Contact your employer to find out if you are eligible for PSL or the labor department in your state for more information. If you are experiencing issues obtaining PSL and believe you are entitled to receive it, you can contact a legal aid office in your state or Legal Aid at Work at 866-864-8208 (toll-free).

PAID FAMILY AND MEDICAL LEAVE (PFML)

If you have worked for an employer for at least 30 days before you are requesting leave, you may be eligible for paid family and medical leave, in the event you are unable to work or telework, due to the need to care for your child under the age of 18 years whose school or childcare is closed, or whose childcare provider is unavailable because of COVID-19.

It is important to note the following

  • The first 10 days of PFML are unpaid, and if you are eligible for paid leave, you are allowed to use any accrued leave you have, in order to be compensated during this initial 10-day period that is unpaid. PFML under the new law provides up to 12 weeks of leave.
  • PFML under the new law provides partial pay, rather than full pay while on leave.

Contact your employer to find out if you are eligible for PFML under the Families First Coronavirus Response Act, and how much you will be compensated while on PFML. You can also contact the labor department in your state for more information. If you are experiencing issues obtaining PFML, and believe you are entitled to receive it, you can contact a legal aid office in your state or Legal Aid at Work at 866-864-8208 (toll-free).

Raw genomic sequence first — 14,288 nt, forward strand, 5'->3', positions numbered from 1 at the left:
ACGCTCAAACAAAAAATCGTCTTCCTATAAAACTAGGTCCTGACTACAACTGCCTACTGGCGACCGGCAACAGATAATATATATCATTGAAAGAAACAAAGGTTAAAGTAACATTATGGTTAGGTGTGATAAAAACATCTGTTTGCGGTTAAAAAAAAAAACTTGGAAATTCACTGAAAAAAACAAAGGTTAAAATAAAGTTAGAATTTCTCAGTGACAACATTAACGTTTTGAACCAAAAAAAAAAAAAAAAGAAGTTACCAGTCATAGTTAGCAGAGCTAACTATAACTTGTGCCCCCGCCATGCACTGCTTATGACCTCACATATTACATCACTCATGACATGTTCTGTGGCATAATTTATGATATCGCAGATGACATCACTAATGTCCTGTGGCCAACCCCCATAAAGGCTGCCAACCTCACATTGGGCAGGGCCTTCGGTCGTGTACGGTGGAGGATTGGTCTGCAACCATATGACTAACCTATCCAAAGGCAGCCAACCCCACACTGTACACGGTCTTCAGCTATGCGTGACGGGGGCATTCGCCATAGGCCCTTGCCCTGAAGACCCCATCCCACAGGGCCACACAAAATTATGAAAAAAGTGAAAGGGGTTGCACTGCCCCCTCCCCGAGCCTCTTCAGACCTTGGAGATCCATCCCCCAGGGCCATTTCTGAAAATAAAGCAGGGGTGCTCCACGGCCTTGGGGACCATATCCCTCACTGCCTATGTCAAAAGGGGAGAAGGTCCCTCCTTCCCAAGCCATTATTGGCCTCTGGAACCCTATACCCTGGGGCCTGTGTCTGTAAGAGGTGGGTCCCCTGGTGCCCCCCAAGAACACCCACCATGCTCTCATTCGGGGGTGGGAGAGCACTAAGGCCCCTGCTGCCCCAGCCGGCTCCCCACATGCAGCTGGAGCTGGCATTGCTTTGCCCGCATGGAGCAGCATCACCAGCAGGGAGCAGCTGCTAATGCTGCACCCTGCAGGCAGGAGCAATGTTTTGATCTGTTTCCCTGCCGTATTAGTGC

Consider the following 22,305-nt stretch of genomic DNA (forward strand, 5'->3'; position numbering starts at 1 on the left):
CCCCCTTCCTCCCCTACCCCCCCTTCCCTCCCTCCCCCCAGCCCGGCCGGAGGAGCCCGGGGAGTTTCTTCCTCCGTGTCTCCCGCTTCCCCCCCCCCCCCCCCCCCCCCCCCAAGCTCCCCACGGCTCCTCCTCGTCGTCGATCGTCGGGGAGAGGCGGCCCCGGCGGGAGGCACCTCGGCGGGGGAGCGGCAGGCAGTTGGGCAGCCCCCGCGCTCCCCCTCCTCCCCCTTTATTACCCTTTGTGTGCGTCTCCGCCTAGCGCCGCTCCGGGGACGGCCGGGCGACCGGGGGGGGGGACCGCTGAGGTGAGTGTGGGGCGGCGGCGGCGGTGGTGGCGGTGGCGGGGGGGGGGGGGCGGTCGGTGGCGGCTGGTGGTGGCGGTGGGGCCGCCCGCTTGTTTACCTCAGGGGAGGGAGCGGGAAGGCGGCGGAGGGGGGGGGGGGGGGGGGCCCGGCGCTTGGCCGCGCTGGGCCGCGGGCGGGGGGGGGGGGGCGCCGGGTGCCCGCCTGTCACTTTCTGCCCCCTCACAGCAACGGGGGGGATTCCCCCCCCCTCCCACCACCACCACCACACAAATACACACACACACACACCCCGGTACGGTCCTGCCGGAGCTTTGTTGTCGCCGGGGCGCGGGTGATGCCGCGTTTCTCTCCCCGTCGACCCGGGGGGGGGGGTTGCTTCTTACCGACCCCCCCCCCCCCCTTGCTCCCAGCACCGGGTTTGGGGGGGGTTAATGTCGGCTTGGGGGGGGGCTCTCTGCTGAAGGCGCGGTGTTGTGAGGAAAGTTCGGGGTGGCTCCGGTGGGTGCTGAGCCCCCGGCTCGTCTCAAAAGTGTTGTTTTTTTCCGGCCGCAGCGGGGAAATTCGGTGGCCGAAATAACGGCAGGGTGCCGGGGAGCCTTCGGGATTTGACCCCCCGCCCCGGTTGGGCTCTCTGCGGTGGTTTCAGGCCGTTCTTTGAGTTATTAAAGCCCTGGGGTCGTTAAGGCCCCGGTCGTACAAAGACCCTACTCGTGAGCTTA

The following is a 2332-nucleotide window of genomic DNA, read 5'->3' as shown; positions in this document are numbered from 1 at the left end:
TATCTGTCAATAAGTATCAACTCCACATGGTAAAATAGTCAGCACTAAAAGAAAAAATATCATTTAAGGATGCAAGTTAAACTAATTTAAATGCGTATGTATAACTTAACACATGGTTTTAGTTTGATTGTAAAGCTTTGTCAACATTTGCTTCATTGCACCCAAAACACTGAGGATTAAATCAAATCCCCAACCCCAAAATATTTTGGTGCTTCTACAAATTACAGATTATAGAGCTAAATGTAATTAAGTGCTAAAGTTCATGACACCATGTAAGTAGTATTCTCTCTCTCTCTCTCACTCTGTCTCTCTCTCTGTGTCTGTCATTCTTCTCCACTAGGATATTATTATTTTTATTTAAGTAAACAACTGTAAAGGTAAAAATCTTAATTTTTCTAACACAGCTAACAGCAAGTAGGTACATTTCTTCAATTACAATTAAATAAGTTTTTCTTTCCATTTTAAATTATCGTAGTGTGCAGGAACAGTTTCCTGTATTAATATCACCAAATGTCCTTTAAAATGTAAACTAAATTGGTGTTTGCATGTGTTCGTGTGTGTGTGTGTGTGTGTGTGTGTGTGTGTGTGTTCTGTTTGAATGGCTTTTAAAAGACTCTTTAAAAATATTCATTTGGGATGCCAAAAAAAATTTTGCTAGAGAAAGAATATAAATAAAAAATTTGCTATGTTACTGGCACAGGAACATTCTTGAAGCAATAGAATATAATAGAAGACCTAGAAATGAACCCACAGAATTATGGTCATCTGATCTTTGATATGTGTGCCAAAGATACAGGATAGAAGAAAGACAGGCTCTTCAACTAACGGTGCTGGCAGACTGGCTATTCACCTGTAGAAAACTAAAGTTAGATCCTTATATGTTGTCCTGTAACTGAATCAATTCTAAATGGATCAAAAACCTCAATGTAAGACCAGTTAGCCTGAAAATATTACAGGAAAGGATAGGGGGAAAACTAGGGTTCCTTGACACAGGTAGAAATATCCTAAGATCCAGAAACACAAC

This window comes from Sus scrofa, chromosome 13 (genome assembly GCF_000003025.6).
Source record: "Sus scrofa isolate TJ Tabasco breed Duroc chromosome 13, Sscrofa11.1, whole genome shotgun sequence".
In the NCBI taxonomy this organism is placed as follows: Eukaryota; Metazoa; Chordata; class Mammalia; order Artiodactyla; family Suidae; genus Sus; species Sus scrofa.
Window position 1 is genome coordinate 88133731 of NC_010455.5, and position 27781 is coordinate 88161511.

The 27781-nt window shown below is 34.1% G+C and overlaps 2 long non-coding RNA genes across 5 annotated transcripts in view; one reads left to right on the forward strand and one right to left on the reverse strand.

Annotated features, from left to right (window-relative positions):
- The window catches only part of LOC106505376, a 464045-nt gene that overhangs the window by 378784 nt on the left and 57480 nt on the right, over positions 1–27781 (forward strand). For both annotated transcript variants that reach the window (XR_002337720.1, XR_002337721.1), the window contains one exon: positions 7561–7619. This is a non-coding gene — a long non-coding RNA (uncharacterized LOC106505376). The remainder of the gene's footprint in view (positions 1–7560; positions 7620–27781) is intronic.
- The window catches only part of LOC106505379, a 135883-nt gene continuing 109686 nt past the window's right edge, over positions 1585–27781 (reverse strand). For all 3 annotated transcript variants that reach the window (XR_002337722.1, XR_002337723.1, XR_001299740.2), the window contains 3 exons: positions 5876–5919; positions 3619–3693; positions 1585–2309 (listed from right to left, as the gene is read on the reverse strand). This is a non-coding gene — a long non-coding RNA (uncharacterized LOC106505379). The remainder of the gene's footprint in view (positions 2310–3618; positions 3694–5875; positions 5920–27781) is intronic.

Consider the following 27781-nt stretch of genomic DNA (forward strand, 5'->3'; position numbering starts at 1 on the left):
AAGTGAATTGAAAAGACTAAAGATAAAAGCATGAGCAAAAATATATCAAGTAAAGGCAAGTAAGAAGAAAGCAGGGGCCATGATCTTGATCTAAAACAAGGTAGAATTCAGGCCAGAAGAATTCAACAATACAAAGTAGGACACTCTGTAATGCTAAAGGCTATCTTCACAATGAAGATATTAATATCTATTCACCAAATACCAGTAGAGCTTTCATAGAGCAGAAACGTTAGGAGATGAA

FREE TESTING FOR COVID-19 

The Families First CoronaVirus Response Act provides that people can get their tests fully paid for by insurers or Medicaid, but it’s important to call a health care provider to share your symptoms, before you go in for a test. Your doctor or health care provider may say you don’t need the test, or at least not at the moment, since testing availability varies. Also, it’s important to know that treatment isn’t likely to be free. People without health insurance or those with limited coverage may find treatment for COVID-19 is not covered.